A Week in the Life of a Slave (A Week in the Life Series), John Byron. Downers Grove: IVP Academic, 2019.
Summary: A creative re-telling of the story of runaway slave Onesimus that casts light on the institution of slavery in Greco-Roman society and the church’s response.
Onesimus. Philemon. These two names are associated with Paul’s shortest letter. One wonders at times why it was included. It seems to be a personal appeal for Onesimus, a runaway slave, who during his time with Paul became a follower of Jesus. He appeals for Onesimus to receive him back as a brother, and charge any debt or wrong to Paul. A beautiful appeal to reconcile a runaway slave to his master, a fellow Christian. Just a personal letter? Perhaps, but it is also addressed to the church that meets in Philemon’s home (v. 2). Is there a larger message for the church from the apostle who taught there is “neither slave nor free. . . but you are one in Christ” (Galatians 3:28).
These questions and many more John Byron explores in this newest contribution to the “A Week in the Life Series.” Through both a creative re-telling of story and the sidebars, Byron casts light on the institution of slavery in the Roman empire. We learn how people became slaves, how they were treated, their status, even when freed, and what a serious matter it was for a slave to run away. Beyond flogging, a slave could likely be sold, usually into inferior conditions with even less chance of obtaining his liberty.
Byron tells the story through the cast of characters we find in the letter, and a few others, including a prison superintendent who is a believer, who at risk to himself allows Paul to see Onesimus long enough that he can understand and believe the gospel. In doing so, he posits an Ephesian imprisonment, which makes sense with its proximity to Colossae. He includes Luke and Demas and Epaphras who shares his imprisonment. Demas hosts a church in his home and shelters Onesimus, who witnesses the mingling of slaves and free persons in worship.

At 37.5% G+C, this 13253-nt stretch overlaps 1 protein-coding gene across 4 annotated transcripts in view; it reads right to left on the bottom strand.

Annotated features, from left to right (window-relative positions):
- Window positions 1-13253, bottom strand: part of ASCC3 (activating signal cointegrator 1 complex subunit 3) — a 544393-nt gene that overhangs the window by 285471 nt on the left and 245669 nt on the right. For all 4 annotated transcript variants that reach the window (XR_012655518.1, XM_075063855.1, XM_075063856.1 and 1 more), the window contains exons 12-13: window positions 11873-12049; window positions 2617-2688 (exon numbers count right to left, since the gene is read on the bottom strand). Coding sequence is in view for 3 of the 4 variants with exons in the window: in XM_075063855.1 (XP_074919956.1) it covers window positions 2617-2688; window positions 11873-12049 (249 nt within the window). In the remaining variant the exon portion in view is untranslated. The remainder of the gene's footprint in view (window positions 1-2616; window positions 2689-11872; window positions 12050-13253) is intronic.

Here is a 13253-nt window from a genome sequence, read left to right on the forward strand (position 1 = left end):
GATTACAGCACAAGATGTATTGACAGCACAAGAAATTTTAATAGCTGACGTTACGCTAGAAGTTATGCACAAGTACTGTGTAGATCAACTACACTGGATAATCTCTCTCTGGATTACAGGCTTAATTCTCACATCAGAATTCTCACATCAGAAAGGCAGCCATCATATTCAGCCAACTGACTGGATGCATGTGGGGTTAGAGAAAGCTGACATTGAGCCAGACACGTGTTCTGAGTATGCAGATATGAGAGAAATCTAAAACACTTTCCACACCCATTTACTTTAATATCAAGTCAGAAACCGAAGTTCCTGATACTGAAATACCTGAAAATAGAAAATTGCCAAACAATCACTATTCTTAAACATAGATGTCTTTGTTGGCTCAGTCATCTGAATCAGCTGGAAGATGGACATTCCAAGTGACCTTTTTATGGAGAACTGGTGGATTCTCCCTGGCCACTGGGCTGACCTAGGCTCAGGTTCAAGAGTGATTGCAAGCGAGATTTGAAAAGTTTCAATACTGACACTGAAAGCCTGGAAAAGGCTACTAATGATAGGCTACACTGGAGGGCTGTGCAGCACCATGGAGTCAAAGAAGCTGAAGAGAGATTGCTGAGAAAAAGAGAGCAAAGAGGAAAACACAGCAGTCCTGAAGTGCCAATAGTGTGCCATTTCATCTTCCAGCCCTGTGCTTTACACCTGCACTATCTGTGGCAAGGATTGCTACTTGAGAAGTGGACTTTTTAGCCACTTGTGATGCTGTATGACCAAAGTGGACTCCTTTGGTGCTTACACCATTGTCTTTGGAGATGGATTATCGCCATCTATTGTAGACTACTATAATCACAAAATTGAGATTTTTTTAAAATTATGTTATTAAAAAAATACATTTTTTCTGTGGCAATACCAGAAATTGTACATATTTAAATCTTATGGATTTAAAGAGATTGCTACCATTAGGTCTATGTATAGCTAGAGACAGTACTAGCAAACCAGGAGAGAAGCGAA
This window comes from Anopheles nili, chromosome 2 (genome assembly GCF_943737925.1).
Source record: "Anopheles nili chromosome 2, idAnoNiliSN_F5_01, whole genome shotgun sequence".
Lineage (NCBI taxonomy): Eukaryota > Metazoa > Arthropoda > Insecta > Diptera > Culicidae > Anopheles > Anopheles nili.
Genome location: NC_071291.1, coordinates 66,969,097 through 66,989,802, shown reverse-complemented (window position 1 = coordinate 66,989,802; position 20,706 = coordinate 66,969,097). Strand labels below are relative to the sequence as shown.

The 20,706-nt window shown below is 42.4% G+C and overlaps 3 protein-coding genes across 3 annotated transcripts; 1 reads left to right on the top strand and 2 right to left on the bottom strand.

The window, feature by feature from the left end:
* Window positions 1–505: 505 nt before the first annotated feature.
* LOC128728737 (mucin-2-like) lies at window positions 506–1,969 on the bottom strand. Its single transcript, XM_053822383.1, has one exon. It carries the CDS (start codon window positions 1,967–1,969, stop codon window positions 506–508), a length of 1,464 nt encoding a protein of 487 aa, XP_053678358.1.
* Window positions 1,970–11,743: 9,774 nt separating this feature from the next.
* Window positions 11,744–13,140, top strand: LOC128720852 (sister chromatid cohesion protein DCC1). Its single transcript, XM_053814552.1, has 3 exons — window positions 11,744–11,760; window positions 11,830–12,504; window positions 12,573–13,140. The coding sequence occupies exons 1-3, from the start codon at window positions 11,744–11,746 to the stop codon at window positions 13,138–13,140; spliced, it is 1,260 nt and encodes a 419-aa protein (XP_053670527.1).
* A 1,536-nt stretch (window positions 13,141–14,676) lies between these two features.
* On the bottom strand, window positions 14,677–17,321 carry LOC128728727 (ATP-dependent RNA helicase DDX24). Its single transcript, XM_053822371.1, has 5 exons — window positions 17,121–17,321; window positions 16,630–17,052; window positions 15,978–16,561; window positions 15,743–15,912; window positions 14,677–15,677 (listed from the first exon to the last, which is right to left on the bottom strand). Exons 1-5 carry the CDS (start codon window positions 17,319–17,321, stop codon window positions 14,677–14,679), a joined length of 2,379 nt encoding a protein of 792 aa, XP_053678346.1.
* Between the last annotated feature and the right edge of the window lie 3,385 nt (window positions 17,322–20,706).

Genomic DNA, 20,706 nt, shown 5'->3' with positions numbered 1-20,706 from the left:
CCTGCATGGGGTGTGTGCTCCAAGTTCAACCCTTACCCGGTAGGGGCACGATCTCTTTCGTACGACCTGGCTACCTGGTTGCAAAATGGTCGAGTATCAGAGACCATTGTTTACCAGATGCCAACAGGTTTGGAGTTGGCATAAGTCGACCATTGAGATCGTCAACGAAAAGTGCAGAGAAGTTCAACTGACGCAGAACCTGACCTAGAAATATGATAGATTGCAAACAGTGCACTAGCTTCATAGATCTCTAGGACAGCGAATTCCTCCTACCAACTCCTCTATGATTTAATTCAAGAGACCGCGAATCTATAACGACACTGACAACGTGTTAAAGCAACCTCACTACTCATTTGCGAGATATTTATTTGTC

Byron explores what it might have been like for churches to grapple with the question of the inclusion of believing slaves in their worship. He creates a contrast between Ephesus where all are brothers in Christ when they gather for worship, and Colossae and the church in Philemon’s home, where slaves are excluded–until Archippus (a kind of overseer or bishop of churches in the Lycus valley) challenges their practice, and their socially stratified worship. One begins to grasp how “neither slave nor free” in worship was itself an incredibly radical step.
Many who discuss the issue of slavery in the New Testament argue that an infant church couldn’t challenge this powerful institution. I appreciate that Byron doesn’t make this argument, which can ring hollow. Rather he shows what it was like for early house churches to take the first steps to press out their theological convictions about oneness in Christ into eating and worshiping together, steps that in themselves broke with established social convention.
We don’t know what Philemon did with regard to the legal offense of running away. Paul only appeals and doesn’t offer a specific course of action. But Byron picks up on the legend that the Bishop Onesimus mentioned in Ignatius’s letter to the Ephesians. If that were so, at some point Philemon granted this runaway his freedom. One wonders if the Philemon-Onesimus incident was something of a watershed moment with implications beyond their immediate relations. Was this perhaps the reason for the letter’s preservation. Did Bishop Onesimus, as Byron writes the story, have something to do with the letter’s preservation?
These are plausible speculations at best. What Byron’s book does so well for us is bring to life the Greco-Roman institution of slavery, perhaps different in treatment from American slavery, but nevertheless demeaning of the personhood of the enslaved. We grasp the risks Paul, and all who helped shelter Onesimus ran. We begin to understand the costly counter-cultural actions of a nascent church that shelters, welcomes at table, and worship, the slave, calling him “brother” and her “sister.” We only are left wondering why it took the church another eighteen centuries to follow the arc of their theology to its ultimate conclusion in practice and law.
Disclosure of Material Connection: I received a complimentary review copy of this book from the publisher. The opinions I have expressed are my own.